Packing away clothes for a long time or leaving them wet in the laundry basket can lead to fungal growth on the clothing, known as mildew. In fact, any area with excessive moisture becomes susceptible to mildew growth, which can easily get transferred to your clothing. No matter how many times you wash the garment, the awful smell just doesn’t seem to budge.
Towels, linens, and clothes made of cotton and other organic fabrics can hold in moisture for a long time and, therefore, are the common breeding grounds for mildew.
Apart from the annoying smell that gets embedded in the fabric, mildew can also pose a threat to your health. When mildew comes into contact with your skin, it can lead to a skin rash. Also, the mold spores stay suspended in the air and can cause respiratory trouble. People living in humid climates have to deal with this menace quite often.
However, mildew is not actually difficult to get rid of. A number of household cleaning agents can help kill the fungal growth and treat the funky smell, too.
- Since different garments have different cleaning requirements in terms of water temperature, wash cycle, type of detergent, etc., do read the garment label before proceeding with any of the cleaning methods.
- Do a patch test first on an inconspicuous part of the garment to check for any color bleeding or fading.
If you have a load of forgotten damp laundry that’s now infested with mildew, use one of the methods below as a presoak to remove mold and mildew from clothes.
- Method 1: Hydrogen Peroxide
- Method 2: Bleach
- Method 3: Ammonia
- Method 4: Rubbing Alcohol
- Method 5: Vinegar & Baking Soda
- Method 6: Lemon & Salt
- Method 7: Borax
Method 1: Hydrogen Peroxide
Hydrogen peroxide is an effective cleaning agent and can also be used to kill mildew growth on clothes. The unstable oxygen molecule present in hydrogen peroxide oxidizes the fungus and eliminates it effectively. Food grade 3% hydrogen peroxide is also safer to use on clothes compared to other commercial disinfectants.
Single-Step Method: Soak the garment in diluted hydrogen peroxide before washing it
- Fill a small tub with 2 to 3 cups of water. Use hot water if your garment label allows. The high temperature will aid in killing the fungus.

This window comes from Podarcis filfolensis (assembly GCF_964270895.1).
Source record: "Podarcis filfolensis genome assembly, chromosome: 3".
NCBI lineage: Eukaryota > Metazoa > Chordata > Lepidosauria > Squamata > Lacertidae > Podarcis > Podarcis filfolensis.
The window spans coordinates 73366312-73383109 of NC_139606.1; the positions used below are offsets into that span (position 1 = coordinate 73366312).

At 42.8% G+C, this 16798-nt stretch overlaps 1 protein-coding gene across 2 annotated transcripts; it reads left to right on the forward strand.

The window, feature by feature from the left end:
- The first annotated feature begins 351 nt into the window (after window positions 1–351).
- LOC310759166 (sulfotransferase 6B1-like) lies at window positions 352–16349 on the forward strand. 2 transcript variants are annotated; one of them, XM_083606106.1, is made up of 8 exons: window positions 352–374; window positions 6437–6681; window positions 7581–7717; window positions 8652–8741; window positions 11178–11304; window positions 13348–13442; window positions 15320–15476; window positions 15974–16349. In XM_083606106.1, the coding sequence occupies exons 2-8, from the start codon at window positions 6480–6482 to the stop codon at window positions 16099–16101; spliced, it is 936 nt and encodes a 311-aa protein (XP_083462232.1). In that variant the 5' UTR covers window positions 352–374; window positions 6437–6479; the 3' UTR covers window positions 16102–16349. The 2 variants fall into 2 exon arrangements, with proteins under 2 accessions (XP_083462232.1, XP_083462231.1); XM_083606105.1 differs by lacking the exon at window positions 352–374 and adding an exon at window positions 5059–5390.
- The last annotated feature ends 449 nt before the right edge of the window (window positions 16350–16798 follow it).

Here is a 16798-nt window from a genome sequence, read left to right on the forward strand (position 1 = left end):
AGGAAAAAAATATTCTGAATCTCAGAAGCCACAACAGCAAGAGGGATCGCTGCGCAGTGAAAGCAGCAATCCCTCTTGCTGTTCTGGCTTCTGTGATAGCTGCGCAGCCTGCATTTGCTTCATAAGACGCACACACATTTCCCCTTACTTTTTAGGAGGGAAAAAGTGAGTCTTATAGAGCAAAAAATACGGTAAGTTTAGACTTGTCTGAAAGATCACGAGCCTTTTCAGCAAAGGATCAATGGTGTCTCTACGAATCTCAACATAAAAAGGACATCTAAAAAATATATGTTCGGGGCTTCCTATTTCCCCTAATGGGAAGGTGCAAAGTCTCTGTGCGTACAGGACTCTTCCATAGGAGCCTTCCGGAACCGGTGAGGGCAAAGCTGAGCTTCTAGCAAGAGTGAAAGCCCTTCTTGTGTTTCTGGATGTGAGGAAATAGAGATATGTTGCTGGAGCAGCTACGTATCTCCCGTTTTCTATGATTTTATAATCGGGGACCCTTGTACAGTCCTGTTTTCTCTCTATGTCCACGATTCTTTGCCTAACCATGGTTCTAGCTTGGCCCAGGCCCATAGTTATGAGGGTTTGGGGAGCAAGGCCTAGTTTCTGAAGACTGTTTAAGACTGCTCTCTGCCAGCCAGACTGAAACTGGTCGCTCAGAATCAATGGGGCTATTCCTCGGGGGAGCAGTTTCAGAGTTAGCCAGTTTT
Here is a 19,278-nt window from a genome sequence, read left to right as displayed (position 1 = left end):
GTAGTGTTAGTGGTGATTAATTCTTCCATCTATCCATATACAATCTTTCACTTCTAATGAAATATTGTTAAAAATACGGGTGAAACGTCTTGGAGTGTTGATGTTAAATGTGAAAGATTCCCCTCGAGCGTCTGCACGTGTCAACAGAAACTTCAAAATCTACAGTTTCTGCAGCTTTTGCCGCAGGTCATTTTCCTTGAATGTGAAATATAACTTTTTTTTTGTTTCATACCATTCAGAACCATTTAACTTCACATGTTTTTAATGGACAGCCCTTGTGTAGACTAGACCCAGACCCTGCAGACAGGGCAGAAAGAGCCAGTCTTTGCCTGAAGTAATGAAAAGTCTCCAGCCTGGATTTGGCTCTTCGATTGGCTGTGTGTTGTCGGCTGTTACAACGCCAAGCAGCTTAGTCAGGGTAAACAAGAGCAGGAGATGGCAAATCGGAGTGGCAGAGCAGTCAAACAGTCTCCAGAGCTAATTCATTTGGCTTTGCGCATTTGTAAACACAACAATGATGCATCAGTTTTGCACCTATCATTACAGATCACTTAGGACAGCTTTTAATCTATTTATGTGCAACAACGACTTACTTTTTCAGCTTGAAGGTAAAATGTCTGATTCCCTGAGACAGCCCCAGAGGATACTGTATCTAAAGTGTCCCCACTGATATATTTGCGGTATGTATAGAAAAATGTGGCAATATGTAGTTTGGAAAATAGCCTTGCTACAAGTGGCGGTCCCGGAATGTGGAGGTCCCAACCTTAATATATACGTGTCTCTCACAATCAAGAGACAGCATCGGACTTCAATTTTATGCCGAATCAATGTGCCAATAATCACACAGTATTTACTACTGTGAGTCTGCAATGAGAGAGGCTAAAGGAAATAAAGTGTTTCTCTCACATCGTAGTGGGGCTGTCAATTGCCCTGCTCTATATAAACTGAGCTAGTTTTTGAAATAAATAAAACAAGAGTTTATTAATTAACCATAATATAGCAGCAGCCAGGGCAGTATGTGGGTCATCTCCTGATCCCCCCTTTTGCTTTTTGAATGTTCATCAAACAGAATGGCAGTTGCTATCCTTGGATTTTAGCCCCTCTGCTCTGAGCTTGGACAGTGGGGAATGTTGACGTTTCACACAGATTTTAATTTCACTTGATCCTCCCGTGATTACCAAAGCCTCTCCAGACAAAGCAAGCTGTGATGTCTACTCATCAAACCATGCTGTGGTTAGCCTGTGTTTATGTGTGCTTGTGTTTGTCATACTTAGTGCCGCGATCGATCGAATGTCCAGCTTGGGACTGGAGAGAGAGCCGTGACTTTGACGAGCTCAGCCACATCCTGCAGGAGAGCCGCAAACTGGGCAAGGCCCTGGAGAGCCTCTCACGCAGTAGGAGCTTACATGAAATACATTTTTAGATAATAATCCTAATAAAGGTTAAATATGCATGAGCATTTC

- Mix in ½ cup of 3% hydrogen peroxide.
- Soak the smelly garment in the solution for 15 minutes, then rinse the garment with water.
- Launder the item like you normally do.
- Hang it outside or in a ventilated area and let it air-dry completely.
Method 2: Bleach
Common household bleach is also a powerful disinfectant that can be used to remove mold and mildew from clothes. While bleach treats the mildew spots completely, it can also fade a colored garment. Thus, this method is best for white clothing. Also, check your garment label to ensure that it is bleach-safe. If not, stick to the other methods.
Single-Step Method: Soak the garment in diluted bleach before washing it
- Mix ½ cup of bleach into 1 gallon of water. If the mildew smell is not too strong, you can reduce the quantity of bleach to 1 to 2 tablespoons.
- Soak the garment in the solution for 1 hour.
- Rinse the clothing with water and run it through a normal wash cycle.
- Allow the clothing to air-dry completely before you put it back in the dresser or closet.
Method 3: Ammonia
Ammonia is a fairly common laundry stain remover that can also help get rid of an extremely persistent mildew smell in clothes. Since ammonia gives off powerful fumes, make sure that the area is well-ventilated before you use this cleaning agent.
Single-Step Method: Soak the garment in diluted ammonia before washing it
- Mix ⅔ cup of ammonia into 2 cups of water.
- Soak your smelly garment in the solution for 30 minutes.
- Rinse it with water and launder the clothing as usual.
- Let it air-dry completely.
Method 4: Rubbing Alcohol
Rubbing alcohol can also help kill mold and deodorize the garment to get the musty mildew smell out. Like other cleaning agents, you will first need to dilute the rubbing alcohol with water to prevent any damage to the fabric of your garment.